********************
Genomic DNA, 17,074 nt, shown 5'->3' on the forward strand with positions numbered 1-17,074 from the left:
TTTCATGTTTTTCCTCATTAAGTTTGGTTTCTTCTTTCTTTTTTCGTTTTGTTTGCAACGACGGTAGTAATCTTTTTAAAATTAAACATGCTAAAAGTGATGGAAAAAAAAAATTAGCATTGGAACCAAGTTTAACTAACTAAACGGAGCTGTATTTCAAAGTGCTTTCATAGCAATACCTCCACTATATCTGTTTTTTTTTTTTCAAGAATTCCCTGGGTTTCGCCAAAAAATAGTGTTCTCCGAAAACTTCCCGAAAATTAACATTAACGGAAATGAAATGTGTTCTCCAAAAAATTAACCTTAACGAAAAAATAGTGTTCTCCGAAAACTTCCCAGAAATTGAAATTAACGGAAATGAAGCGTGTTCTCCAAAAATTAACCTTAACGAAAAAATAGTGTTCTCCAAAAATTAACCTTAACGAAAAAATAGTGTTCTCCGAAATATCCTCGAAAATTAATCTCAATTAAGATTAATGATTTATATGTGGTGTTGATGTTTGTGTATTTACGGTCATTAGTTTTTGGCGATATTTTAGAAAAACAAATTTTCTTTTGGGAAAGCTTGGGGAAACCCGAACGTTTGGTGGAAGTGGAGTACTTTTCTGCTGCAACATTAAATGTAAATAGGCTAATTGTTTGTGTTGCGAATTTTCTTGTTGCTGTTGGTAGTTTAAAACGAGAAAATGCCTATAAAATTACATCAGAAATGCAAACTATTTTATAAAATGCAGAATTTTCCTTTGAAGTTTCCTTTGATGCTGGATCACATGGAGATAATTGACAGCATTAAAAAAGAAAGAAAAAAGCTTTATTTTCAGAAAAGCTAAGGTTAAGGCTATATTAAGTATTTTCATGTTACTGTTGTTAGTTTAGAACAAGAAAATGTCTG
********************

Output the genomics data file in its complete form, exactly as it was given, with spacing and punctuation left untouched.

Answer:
Genomic DNA, 17,074 nt, shown 5'->3' on the forward strand with positions numbered 1-17,074 from the left:
TTTCATGTTTTTCCTCATTAAGTTTGGTTTCTTCTTTCTTTTTTCGTTTTGTTTGCAACGACGGTAGTAATCTTTTTAAAATTAAACATGCTAAAAGTGATGGAAAAAAAAAATTAGCATTGGAACCAAGTTTAACTAACTAAACGGAGCTGTATTTCAAAGTGCTTTCATAGCAATACCTCCACTATATCTGTTTTTTTTTTTTCAAGAATTCCCTGGGTTTCGCCAAAAAATAGTGTTCTCCGAAAACTTCCCGAAAATTAACATTAACGGAAATGAAATGTGTTCTCCAAAAAATTAACCTTAACGAAAAAATAGTGTTCTCCGAAAACTTCCCAGAAATTGAAATTAACGGAAATGAAGCGTGTTCTCCAAAAATTAACCTTAACGAAAAAATAGTGTTCTCCAAAAATTAACCTTAACGAAAAAATAGTGTTCTCCGAAATATCCTCGAAAATTAATCTCAATTAAGATTAATGATTTATATGTGGTGTTGATGTTTGTGTATTTACGGTCATTAGTTTTTGGCGATATTTTAGAAAAACAAATTTTCTTTTGGGAAAGCTTGGGGAAACCCGAACGTTTGGTGGAAGTGGAGTACTTTTCTGCTGCAACATTAAATGTAAATAGGCTAATTGTTTGTGTTGCGAATTTTCTTGTTGCTGTTGGTAGTTTAAAACGAGAAAATGCCTATAAAATTACATCAGAAATGCAAACTATTTTATAAAATGCAGAATTTTCCTTTGAAGTTTCCTTTGATGCTGGATCACATGGAGATAATTGACAGCATTAAAAAAGAAAGAAAAAAGCTTTATTTTCAGAAAAGCTAAGGTTAAGGCTATATTAAGTATTTTCATGTTACTGTTGTTAGTTTAGAACAAGAAAATGTCTG